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C.M. 1 THE evils that beset our path,
Who can prevent or cure ?
When most we seem secure.
And find an easy prey ;
Takes wings, and flies away. 3 A fever or a blow can shake
Our wisdom's boasted rule;
A madman or a fool.
And creatures fade and die,
And fix our hopes on high. 290 Vanity of all Below.
C.M. 1 How vain are all things here below!
How false and yet how fair!
And every sweet a snare.
Give but a flattering light;
Where we possess delight.
Set for our heedless feet;
A sting protect the sweet.
4 But they who God's sweet mercy know,
And live beneath His love,
And praise their God above. 291 Broad and Narrow Way. C.M. 1 THERE is a way that leads to death,
A way that many go,
of sin and endless woe.
'Tis pleasant to the sight; But woe to those who take this road;
It leads to endless night. 3 A narrow way there likewise is,
That leads to joys above ; But few, alas ! do travel this ;
'Tis not the way they love. 4 How blest are they whose feet are found
In Wisdom's sacred way! They soon shall reach the happy ground,
And there for ever stay. 292 Wise and Foolish Builders. L.M.
With driving winds on every hand :
Nor seem the coming storm to fear! 2 There is a sure Foundation-Stone;
May we be builded thereupon !
293 Shadows and Substance. 8.7. 1 TINSELS may appear to charm us,
Glittering toys may catch our eye ;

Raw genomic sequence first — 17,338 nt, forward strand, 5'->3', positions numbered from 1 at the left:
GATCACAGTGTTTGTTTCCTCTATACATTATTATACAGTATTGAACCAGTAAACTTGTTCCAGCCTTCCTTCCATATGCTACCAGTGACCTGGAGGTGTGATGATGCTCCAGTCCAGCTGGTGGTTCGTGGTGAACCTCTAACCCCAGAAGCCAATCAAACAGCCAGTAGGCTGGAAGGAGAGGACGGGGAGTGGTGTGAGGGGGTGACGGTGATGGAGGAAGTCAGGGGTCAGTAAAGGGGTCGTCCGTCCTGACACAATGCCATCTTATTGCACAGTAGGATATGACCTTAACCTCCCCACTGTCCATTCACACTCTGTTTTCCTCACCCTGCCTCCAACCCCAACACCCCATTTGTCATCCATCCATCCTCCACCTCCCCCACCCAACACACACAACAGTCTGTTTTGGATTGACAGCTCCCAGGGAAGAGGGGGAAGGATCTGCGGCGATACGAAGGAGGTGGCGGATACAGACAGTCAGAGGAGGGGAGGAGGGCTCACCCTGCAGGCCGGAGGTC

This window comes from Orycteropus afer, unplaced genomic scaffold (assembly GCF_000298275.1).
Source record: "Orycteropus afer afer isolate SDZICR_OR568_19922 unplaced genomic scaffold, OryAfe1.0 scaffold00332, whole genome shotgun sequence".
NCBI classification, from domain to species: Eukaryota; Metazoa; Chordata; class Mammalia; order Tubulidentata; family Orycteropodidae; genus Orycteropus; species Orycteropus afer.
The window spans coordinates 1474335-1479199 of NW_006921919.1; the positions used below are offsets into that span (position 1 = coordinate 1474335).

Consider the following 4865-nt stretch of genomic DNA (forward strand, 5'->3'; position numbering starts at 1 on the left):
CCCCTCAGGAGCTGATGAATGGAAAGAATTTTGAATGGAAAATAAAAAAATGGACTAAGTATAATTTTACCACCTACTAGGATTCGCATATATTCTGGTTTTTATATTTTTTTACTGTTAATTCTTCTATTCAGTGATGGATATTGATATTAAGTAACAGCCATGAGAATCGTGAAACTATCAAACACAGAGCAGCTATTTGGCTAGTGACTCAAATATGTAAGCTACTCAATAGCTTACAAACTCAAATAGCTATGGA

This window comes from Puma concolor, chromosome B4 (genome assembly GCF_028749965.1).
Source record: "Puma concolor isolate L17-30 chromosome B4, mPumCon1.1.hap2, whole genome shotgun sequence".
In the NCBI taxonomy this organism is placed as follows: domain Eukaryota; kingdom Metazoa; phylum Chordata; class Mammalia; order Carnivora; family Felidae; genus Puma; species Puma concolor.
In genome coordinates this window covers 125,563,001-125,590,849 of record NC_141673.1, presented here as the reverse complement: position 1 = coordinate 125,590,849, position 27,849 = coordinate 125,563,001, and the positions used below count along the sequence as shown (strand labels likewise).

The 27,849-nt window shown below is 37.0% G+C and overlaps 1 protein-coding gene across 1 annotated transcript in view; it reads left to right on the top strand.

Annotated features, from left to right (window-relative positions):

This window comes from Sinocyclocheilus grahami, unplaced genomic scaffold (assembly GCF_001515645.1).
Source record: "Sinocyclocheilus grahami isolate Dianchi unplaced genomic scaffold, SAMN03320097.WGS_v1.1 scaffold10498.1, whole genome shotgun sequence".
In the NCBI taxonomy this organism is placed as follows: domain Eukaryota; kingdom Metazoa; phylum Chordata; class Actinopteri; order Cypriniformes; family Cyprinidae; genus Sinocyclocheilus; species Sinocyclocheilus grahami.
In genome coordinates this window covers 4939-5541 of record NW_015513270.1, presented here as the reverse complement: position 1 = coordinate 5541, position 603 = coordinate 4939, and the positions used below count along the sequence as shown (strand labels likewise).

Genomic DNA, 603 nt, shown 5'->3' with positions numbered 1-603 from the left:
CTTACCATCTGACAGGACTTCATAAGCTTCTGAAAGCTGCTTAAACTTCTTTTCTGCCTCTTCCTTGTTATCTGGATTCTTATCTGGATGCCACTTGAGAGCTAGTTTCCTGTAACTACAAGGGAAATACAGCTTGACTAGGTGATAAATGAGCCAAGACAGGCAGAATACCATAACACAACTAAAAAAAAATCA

Nor can purchase solid joy.
In confusion, show, and noise,
Never find the heavenly prize. 3 Far above the world's distraction,
We must look for lasting bliss ;
Only lures us to distress.
Thou alone that canst impart
Satisfaction to the heart.
C.M. 1 WHILE a poor worldling boasted once,
As many now presume,
His sudden, awful doom : 2 “This night, vain fool, thy soul must pass
Into a world unknown ;
Which thou hast called thine own ?' 3 Thus blinded mortals fondly scheme
For happiness below;
And they awake to woe.
4 Ah ! who can speak the vast dismay
That fills the sinner's mind,
He leaves his all behind ?
But are not rich to God,
And hell their dark abode. 295 The Rich Man and Lazarus. 148th. 1 A WORLDLING spent each day
In luxury and state ;
A beggar at his gate.
From want, disease, and scorn,
His soul, by angels borne,
And in a moment fell
Into the flames of hell ;
To choose Thy people's lot,
The greatest evil we can fear,
TIME. 296 Frailty of Man.
L.M. 1 ALMIGHTY Maker of my frame,
Teach me the measure of my days ;
And spend the remnant to Thy praise. 2 My days are shorter than a span ;
A little point my life appears ;
How vain are all his hopes and fears ! 3 Vain his ambition, noise, and show ;
Vain are the cares which rack his mind ;
He dies, and leaves them all behind. 4 O be a nobler portion mine!
Lord, may I bow before Thy throne,
And fix my hope on Thee alone. 297 Deceptive Pursuits.
C.M. 1 A SPAN is all that we can boast,
An inch or two of time;
In all his flower and prime.
Like shadows o'er the plain ;
But all their noise is vain.